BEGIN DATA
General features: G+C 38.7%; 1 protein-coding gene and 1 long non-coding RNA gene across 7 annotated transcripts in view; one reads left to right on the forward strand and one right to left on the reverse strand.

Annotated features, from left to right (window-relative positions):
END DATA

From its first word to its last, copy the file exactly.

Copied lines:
General features: G+C 38.7%; 1 protein-coding gene and 1 long non-coding RNA gene across 7 annotated transcripts in view; one reads left to right on the forward strand and one right to left on the reverse strand.

Annotated features, from left to right (window-relative positions):